INTERSECT CHICAGO ART FAIR 2020
We are glad to be featured in Intersect Chicago's first digital edition. On this occasion, from November 6th to December 5th, works by Anjel, Asiko, Raphaël Adjetey Adjei Mayne, Ousmane Niang, Nana Yaw Oduro and Hyacinthe Ouattara will be on show.
3D EXHIBITION VISIT
In his canvases Boris Anje (aka Anjel) challenges consumerism and raises societal issues. A devoted artist, his work is influenced by societal issues and often presents a critiquing stance. The logos decorating his canvases highlight the risk of cultural uniformity due to the alienation of a standardized way of life. In Anjel’s work, humans are pressured between social injunctions and problems, with the only escape being through an affirmation of their identity.
Whilst Asiko’s work usually focuses on women, he proposes with “A black life matters” a more personal series, being an adaptation of self-portraits he began in 2015 under the title “The Fear.” He imagined this series as the catalyst for all his fears and questionings. Five years later, in the back drop of the killing of George Floyd in Minneapolis, which has highlighted racism and amplified the movement “Black lives matter”, he returns to this series and names it to echo the movement: “A black life matters.” Even after five years, his pictures are still strong and staggeringly topical.
Fascinated by the animal world since he was a child, Ousmane Niang blurs the line between humans and beasts. He lends animals the behaviours he has observed. He frees himself from any rule, any convention. In Ousmane Niang’s painting, each detail holds significance. The dots covering his characters and decors are far from being trivial aesthetic elements. Each dot represents a solution to an issue.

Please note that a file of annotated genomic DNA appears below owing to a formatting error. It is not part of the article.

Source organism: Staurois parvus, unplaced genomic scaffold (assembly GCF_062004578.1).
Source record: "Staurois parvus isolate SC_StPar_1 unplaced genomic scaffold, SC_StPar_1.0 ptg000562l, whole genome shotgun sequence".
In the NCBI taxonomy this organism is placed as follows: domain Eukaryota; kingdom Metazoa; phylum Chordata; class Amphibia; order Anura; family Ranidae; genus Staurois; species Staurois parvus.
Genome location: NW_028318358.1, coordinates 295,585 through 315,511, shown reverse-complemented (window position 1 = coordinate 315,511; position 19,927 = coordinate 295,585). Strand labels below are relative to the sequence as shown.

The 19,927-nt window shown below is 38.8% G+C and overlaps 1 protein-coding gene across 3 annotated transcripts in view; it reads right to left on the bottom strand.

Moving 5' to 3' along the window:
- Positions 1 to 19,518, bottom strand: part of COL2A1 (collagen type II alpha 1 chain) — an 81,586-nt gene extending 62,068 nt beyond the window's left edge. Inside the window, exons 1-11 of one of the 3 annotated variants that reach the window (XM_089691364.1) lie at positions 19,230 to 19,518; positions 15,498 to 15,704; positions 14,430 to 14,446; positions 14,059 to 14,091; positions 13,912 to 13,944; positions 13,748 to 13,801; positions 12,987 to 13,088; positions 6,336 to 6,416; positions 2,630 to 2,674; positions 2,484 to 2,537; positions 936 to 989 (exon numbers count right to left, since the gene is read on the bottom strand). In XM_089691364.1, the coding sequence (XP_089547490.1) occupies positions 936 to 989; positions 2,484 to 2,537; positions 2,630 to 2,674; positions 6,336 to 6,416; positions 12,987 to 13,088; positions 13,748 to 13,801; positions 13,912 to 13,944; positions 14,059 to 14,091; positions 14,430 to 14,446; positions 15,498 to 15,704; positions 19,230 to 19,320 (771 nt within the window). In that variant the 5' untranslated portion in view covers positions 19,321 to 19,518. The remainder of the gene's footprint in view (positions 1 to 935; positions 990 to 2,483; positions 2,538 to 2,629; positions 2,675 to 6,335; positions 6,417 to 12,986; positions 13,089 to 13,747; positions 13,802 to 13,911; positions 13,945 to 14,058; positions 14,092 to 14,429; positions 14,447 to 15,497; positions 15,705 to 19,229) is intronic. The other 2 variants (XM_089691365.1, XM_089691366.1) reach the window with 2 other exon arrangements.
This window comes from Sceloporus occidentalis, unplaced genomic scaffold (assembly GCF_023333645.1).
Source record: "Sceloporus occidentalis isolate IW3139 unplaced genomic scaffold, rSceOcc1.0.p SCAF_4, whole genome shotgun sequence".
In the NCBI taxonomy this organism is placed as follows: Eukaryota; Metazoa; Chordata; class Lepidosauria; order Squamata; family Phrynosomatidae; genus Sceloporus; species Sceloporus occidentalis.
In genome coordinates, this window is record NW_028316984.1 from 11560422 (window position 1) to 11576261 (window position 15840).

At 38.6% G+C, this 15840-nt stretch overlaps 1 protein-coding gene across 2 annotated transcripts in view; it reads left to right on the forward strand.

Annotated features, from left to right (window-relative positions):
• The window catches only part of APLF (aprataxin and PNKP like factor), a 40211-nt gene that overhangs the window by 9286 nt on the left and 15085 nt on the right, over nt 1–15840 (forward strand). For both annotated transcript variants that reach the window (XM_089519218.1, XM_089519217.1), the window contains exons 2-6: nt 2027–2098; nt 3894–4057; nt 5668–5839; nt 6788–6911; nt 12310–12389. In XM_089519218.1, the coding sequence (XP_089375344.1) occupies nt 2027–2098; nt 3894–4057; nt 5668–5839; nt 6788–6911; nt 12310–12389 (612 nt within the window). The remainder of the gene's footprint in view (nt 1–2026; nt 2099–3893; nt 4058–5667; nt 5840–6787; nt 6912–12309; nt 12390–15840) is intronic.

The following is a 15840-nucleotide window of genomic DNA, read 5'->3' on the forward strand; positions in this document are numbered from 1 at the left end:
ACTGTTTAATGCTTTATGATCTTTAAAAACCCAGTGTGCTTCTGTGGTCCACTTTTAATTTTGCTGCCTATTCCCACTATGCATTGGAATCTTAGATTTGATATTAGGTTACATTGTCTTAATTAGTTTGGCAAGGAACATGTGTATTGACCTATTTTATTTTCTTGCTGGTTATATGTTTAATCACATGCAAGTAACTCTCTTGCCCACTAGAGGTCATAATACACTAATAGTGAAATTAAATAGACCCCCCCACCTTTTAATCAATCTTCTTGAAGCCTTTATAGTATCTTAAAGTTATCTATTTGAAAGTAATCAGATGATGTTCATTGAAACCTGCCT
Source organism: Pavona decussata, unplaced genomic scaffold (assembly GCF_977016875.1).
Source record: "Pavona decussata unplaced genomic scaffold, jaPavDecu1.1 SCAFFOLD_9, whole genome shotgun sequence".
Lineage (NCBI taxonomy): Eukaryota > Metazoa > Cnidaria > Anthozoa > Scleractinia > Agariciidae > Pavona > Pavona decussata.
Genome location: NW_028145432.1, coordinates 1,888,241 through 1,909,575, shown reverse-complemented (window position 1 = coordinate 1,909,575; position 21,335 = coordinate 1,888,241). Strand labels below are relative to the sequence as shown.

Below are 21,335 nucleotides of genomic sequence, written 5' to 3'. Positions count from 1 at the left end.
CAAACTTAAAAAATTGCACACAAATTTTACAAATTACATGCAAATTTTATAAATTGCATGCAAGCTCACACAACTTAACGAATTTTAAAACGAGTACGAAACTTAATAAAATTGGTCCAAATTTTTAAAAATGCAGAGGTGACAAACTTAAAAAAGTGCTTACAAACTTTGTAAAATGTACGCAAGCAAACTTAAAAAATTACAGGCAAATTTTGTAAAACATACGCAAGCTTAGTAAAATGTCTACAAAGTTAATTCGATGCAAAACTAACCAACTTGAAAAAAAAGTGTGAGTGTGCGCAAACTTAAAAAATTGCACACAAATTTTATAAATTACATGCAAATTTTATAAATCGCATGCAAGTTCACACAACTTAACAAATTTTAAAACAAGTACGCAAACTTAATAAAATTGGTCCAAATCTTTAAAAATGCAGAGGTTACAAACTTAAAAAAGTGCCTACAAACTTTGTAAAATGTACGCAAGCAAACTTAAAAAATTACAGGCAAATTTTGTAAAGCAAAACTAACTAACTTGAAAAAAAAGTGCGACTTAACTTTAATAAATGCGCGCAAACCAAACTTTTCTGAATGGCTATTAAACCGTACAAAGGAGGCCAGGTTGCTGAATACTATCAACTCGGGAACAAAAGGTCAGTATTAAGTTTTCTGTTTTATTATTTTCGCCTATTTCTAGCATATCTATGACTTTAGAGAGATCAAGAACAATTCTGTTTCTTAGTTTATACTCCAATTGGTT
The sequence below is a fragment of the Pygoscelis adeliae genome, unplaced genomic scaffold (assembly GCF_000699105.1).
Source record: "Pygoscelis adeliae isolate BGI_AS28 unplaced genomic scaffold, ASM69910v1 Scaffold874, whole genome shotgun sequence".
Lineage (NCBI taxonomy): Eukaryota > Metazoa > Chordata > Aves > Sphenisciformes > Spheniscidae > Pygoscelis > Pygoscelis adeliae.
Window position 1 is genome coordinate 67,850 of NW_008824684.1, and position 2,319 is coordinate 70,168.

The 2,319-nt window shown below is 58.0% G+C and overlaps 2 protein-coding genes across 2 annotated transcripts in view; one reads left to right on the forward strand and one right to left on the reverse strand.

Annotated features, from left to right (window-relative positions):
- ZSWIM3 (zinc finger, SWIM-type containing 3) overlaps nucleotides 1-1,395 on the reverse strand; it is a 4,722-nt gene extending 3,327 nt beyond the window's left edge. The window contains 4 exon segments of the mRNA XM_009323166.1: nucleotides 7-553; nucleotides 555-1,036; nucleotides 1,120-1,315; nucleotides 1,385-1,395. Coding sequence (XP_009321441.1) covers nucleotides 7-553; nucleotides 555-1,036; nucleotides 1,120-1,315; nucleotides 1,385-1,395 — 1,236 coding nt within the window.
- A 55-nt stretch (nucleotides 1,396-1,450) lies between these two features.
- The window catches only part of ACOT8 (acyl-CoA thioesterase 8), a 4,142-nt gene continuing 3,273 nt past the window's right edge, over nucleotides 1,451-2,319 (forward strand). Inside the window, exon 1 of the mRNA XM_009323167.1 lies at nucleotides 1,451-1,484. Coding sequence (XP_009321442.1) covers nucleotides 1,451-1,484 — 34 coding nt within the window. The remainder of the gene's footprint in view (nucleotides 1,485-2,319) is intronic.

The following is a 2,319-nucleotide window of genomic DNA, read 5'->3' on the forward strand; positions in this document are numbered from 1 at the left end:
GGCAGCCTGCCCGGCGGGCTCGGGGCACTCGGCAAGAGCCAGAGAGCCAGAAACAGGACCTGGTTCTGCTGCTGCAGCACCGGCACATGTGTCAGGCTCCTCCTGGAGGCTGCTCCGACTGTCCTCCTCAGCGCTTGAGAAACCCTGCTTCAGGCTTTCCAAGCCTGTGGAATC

Raphaël Adjetey Adjei Mayne’s work in its essence, pays a tribute to contemporary life, combining traditional influences of his homeland Ghana with the modern aesthetic and problems. Social and political issues such as education or elections emerge from his patchworks, throughout the use of simple messages and figures.
Through his work, Ghanaian photographer Nana Yaw Oduro - born in 1994 - translates his emotions and materialises his vision of life. His photographs share his feelings and give life to his imaginary worlds, between infinite beaches and desert plains.
Hyacinthe Ouattara’s works convey hope and challenge existence. While underlining their fragility, he sees his creations as messages, instilling in the viewer a desire to live. Through the exploration of matter, he studies social relations and questions man’s place in the universe. The experimental field of this prolific artist, energized with transformation, is not bound to limits.
If you want to receive more information about our booth, please send an email to Florian Azzopardi at firstname.lastname@example.org